Make a Few Changes
We'll begin taming Africa by using the Far Cry 2 editor, a wonderful feature that works beautifully for the job were about to undertake. This editor does have its limitations though: you can only make maps for the multiplayer modes; Deathmatch, Team Deathmatch, Hunt The Diamond, and Uprising. Keep reading to find out how to get things done in this Far Cry 2 map making guide.
The map editor here is similar to other height-based map editors. The tools located at the top of the screen raise and lower the terrain as you hold down the mouse button, allowing you to select the shape you desire. The tools to the right change the radius of the brush, its hardness, level of distortion, and other properties. Try a big brush to add a couple ripples and details to the map, and then complete the look using the Erosion, Noise, and Smoothing tools. Take your time and practice trying to make the look natural, rather than the creation of some chaotic deity.
If you want to put in lakes, rivers, and other water features, you'll need to raise the water level. Find the cloud icon located on the tool bar, click it, and then move the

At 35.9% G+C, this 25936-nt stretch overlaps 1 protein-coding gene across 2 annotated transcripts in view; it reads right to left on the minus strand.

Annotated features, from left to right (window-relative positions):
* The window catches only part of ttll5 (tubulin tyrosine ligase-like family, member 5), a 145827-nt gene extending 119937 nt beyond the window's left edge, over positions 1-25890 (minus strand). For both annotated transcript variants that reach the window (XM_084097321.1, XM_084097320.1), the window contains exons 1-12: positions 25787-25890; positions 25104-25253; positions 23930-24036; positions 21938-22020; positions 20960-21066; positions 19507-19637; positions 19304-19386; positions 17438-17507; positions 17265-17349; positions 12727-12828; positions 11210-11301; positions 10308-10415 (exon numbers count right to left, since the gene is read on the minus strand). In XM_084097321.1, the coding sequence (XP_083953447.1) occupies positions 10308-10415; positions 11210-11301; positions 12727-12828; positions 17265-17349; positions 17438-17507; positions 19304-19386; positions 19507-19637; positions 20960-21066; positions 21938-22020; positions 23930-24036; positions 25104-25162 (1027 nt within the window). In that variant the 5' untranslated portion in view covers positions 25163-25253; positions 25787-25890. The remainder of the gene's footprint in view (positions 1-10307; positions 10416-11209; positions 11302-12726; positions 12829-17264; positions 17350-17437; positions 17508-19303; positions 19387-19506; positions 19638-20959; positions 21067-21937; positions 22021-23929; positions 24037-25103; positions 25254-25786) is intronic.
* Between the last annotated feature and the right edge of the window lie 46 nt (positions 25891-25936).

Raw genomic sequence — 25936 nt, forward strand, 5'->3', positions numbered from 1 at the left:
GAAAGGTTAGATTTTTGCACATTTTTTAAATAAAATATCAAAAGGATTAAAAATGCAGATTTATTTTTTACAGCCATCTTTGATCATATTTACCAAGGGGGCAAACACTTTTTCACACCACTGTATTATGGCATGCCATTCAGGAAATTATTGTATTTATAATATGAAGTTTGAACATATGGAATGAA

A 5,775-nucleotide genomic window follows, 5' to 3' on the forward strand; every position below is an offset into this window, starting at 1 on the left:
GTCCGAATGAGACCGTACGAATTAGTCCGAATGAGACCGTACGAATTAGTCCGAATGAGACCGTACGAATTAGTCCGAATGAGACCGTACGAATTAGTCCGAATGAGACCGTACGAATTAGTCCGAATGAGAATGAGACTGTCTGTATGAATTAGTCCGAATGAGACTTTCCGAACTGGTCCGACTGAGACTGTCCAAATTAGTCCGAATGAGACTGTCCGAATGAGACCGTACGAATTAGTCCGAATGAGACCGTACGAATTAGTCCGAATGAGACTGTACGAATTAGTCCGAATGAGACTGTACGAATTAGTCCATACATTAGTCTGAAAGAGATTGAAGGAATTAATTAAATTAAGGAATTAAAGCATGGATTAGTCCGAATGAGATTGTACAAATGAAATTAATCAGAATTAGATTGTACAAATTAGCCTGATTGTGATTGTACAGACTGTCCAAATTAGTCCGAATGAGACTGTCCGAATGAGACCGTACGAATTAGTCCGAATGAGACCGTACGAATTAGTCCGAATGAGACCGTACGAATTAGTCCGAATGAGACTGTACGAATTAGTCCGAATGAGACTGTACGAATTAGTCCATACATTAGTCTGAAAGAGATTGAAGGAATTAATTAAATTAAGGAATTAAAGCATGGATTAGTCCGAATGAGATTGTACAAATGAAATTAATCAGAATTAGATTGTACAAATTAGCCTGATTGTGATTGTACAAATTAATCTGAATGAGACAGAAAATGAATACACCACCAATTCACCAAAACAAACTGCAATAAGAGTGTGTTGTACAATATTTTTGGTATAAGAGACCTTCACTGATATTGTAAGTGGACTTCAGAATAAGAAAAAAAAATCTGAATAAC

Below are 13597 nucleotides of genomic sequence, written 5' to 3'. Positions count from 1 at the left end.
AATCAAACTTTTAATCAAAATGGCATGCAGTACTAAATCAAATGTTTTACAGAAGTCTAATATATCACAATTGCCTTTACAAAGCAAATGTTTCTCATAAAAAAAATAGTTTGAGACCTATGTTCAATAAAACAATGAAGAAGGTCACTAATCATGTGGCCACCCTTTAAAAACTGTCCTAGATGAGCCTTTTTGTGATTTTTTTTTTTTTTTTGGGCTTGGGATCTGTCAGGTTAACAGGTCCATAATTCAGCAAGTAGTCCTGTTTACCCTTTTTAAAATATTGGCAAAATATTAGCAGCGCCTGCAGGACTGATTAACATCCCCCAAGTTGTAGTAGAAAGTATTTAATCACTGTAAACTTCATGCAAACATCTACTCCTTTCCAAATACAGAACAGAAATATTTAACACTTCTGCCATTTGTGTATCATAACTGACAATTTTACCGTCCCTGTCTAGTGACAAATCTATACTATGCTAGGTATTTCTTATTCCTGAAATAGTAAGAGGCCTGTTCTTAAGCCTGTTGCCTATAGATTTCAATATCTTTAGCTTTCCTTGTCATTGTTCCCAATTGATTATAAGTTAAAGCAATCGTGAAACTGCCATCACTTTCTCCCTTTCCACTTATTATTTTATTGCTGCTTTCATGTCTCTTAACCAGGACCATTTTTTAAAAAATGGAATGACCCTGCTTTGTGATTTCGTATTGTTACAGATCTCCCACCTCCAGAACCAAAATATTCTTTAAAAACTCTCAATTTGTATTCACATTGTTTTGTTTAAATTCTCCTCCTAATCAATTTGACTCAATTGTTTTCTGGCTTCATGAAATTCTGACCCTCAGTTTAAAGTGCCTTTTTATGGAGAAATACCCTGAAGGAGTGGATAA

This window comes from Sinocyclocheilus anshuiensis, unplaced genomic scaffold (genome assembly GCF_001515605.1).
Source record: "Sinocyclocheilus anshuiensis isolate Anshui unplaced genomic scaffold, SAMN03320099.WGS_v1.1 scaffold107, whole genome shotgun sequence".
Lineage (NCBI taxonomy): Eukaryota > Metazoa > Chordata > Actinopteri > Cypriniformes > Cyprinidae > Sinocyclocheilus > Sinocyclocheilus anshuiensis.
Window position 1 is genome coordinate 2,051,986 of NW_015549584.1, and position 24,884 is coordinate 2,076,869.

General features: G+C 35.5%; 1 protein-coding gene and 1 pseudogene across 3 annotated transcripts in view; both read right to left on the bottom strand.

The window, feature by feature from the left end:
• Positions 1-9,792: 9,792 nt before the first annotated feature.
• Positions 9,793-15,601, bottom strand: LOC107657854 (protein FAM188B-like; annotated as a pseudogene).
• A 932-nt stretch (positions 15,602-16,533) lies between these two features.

water slider until you reach the water level you desire. Don't raise the water to much, but move the slider at least part way. You can now implement the terrain tools to carve out the areas where you want the land to be. This time we're designing a peninsula land mass that will provide lots of space for the multiplayer action that will occur later.
There are only four textures for you to use, which isn't as bad as it sounds. To assign a texture, double-click on a slot and select the texture you desire. The game will automatically update using the new texture if you change the texture, and you can overlap the textures and they will blend into each other.
Once we finish textures, it's time to begin blocking out parts of the map. We used a central town with a roadway heading off of the map with natural looking trees. We started by flattening a suitable area for the town and then laid a few urban textures beneath it. You lay out a road using curves, and then draw it onto the map by clicking the road icon in the toolbar and laying out the points. The default starting
width of a road is about man-size, so you'll probably want to increase that a bit, and add a few curves in the road for character.